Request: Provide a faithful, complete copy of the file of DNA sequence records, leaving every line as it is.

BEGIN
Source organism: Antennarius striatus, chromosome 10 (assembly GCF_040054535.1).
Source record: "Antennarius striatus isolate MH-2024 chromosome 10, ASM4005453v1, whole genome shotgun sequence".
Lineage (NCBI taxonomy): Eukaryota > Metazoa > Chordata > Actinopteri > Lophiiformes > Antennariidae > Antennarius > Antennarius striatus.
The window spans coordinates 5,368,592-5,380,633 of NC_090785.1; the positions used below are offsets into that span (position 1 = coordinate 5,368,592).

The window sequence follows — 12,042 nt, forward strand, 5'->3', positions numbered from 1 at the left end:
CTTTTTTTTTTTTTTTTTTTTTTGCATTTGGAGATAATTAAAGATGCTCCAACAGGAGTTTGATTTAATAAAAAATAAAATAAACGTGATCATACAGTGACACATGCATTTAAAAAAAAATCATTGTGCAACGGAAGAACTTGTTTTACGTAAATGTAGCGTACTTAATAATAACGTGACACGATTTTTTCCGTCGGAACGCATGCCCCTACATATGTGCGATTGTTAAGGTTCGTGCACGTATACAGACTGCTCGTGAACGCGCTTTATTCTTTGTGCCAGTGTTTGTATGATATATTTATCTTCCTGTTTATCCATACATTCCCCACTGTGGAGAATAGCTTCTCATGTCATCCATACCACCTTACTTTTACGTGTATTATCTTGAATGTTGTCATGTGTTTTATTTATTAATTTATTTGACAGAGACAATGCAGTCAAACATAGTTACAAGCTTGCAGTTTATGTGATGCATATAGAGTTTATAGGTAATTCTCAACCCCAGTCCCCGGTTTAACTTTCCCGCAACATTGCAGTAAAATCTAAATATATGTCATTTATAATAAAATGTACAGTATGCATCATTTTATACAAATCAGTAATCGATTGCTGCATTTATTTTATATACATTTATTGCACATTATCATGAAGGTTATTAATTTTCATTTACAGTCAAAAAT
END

Source organism: Antennarius striatus, chromosome 10 (assembly GCF_040054535.1).
Source record: "Antennarius striatus isolate MH-2024 chromosome 10, ASM4005453v1, whole genome shotgun sequence".
Lineage (NCBI taxonomy): Eukaryota > Metazoa > Chordata > Actinopteri > Lophiiformes > Antennariidae > Antennarius > Antennarius striatus.
The window spans coordinates 5,368,592-5,380,633 of NC_090785.1; the positions used below are offsets into that span (position 1 = coordinate 5,368,592).

The window sequence follows — 12,042 nt, forward strand, 5'->3', positions numbered from 1 at the left end:
CTTTTTTTTTTTTTTTTTTTTTTGCATTTGGAGATAATTAAAGATGCTCCAACAGGAGTTTGATTTAATAAAAAATAAAATAAACGTGATCATACAGTGACACATGCATTTAAAAAAAAATCATTGTGCAACGGAAGAACTTGTTTTACGTAAATGTAGCGTACTTAATAATAACGTGACACGATTTTTTCCGTCGGAACGCATGCCCCTACATATGTGCGATTGTTAAGGTTCGTGCACGTATACAGACTGCTCGTGAACGCGCTTTATTCTTTGTGCCAGTGTTTGTATGATATATTTATCTTCCTGTTTATCCATACATTCCCCACTGTGGAGAATAGCTTCTCATGTCATCCATACCACCTTACTTTTACGTGTATTATCTTGAATGTTGTCATGTGTTTTATTTATTAATTTATTTGACAGAGACAATGCAGTCAAACATAGTTACAAGCTTGCAGTTTATGTGATGCATATAGAGTTTATAGGTAATTCTCAACCCCAGTCCCCGGTTTAACTTTCCCGCAACATTGCAGTAAAATCTAAATATATGTCATTTATAATAAAATGTACAGTATGCATCATTTTATACAAATCAGTAATCGATTGCTGCATTTATTTTATATACATTTATTGCACATTATCATGAAGGTTATTAATTTTCATTTACAGTCAAAAAT